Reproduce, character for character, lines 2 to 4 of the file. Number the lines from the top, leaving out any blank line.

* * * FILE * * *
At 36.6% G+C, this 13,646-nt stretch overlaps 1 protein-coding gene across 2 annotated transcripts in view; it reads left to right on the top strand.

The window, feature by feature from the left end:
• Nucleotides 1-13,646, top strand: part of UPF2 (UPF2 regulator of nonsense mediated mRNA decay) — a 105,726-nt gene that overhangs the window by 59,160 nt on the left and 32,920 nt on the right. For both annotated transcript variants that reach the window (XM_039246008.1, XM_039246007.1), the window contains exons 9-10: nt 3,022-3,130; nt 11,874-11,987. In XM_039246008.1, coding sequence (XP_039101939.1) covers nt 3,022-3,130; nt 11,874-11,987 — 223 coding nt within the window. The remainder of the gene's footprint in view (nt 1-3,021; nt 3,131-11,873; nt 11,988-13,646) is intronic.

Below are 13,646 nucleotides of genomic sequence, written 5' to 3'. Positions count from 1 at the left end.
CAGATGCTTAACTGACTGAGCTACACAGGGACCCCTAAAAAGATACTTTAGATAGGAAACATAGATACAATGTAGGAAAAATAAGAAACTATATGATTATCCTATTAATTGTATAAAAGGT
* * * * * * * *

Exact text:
The window, feature by feature from the left end:
• Nucleotides 1-13,646, top strand: part of UPF2 (UPF2 regulator of nonsense mediated mRNA decay) — a 105,726-nt gene that overhangs the window by 59,160 nt on the left and 32,920 nt on the right. For both annotated transcript variants that reach the window (XM_039246008.1, XM_039246007.1), the window contains exons 9-10: nt 3,022-3,130; nt 11,874-11,987. In XM_039246008.1, coding sequence (XP_039101939.1) covers nt 3,022-3,130; nt 11,874-11,987 — 223 coding nt within the window. The remainder of the gene's footprint in view (nt 1-3,021; nt 3,131-11,873; nt 11,988-13,646) is intronic.

Below are 13,646 nucleotides of genomic sequence, written 5' to 3'. Positions count from 1 at the left end.